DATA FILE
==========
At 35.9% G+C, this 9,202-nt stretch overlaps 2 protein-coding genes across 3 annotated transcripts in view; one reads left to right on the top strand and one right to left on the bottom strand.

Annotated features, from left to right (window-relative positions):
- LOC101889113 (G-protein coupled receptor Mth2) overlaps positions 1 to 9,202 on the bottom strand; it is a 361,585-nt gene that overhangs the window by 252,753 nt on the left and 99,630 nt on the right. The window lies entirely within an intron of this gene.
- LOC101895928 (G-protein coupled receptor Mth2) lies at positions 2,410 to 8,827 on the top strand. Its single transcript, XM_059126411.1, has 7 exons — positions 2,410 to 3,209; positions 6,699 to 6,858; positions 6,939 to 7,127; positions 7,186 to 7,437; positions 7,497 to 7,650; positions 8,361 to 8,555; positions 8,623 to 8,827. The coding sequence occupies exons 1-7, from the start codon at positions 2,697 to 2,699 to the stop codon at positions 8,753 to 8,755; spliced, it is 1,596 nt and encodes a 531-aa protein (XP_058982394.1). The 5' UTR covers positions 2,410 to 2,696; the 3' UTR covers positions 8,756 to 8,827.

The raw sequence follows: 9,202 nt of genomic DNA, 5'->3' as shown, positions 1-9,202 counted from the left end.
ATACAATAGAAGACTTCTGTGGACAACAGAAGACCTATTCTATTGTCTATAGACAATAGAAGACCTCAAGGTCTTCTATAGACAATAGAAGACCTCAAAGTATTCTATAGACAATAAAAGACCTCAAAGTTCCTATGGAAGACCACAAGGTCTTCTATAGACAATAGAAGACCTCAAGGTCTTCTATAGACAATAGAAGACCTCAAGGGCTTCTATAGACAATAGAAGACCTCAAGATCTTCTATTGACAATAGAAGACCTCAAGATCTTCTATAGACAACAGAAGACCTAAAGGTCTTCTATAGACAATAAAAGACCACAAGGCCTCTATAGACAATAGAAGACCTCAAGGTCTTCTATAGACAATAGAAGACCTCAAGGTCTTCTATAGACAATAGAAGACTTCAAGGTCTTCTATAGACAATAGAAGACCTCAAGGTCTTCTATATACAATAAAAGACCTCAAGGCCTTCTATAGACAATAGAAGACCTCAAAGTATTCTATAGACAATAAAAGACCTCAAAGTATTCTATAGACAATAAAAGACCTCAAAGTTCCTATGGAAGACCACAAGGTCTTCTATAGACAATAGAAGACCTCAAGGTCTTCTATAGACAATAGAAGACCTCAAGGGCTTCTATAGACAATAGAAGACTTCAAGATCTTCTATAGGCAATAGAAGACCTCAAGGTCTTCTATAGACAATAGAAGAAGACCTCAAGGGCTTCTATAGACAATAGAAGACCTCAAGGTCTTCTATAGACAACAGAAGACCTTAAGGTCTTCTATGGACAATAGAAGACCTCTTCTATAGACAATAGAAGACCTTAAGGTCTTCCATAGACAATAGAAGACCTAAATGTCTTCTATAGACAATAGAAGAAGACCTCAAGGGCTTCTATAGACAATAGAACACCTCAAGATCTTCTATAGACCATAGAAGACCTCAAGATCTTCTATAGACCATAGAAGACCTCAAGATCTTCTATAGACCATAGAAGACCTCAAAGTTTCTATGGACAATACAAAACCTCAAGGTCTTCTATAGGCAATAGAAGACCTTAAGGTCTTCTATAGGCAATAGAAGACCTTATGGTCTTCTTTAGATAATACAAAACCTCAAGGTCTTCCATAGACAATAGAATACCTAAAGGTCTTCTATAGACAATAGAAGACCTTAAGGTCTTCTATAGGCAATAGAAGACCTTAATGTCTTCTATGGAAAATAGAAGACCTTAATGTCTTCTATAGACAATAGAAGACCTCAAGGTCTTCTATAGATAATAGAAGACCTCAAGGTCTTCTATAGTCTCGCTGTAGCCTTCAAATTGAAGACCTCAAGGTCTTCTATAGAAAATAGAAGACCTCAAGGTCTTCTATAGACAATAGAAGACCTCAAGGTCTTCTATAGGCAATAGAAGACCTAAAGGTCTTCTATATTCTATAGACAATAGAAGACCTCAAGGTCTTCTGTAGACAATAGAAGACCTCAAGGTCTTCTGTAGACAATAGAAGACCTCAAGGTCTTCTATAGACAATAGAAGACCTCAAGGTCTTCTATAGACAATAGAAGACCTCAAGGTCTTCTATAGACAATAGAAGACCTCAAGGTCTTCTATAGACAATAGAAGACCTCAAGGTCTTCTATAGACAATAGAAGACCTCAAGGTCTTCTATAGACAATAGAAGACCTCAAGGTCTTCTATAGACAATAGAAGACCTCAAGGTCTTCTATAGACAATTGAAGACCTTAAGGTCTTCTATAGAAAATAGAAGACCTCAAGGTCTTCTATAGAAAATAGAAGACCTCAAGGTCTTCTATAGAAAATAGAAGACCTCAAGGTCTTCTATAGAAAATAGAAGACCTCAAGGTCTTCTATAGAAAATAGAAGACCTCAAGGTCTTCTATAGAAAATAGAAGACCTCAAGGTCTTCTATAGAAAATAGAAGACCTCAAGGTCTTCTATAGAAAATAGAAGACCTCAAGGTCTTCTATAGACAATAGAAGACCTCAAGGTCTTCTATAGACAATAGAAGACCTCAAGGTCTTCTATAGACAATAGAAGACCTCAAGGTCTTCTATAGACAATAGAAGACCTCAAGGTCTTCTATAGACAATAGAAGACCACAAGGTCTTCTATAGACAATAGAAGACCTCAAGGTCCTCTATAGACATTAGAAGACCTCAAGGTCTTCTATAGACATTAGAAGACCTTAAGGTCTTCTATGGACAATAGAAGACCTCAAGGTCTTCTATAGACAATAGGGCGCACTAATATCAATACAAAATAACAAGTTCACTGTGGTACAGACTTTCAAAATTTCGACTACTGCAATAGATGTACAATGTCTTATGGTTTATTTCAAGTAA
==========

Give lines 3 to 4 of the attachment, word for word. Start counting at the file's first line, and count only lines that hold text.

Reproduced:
- LOC101889113 (G-protein coupled receptor Mth2) overlaps positions 1 to 9,202 on the bottom strand; it is a 361,585-nt gene that overhangs the window by 252,753 nt on the left and 99,630 nt on the right. The window lies entirely within an intron of this gene.
- LOC101895928 (G-protein coupled receptor Mth2) lies at positions 2,410 to 8,827 on the top strand. Its single transcript, XM_059126411.1, has 7 exons — positions 2,410 to 3,209; positions 6,699 to 6,858; positions 6,939 to 7,127; positions 7,186 to 7,437; positions 7,497 to 7,650; positions 8,361 to 8,555; positions 8,623 to 8,827. The coding sequence occupies exons 1-7, from the start codon at positions 2,697 to 2,699 to the stop codon at positions 8,753 to 8,755; spliced, it is 1,596 nt and encodes a 531-aa protein (XP_058982394.1). The 5' UTR covers positions 2,410 to 2,696; the 3' UTR covers positions 8,756 to 8,827.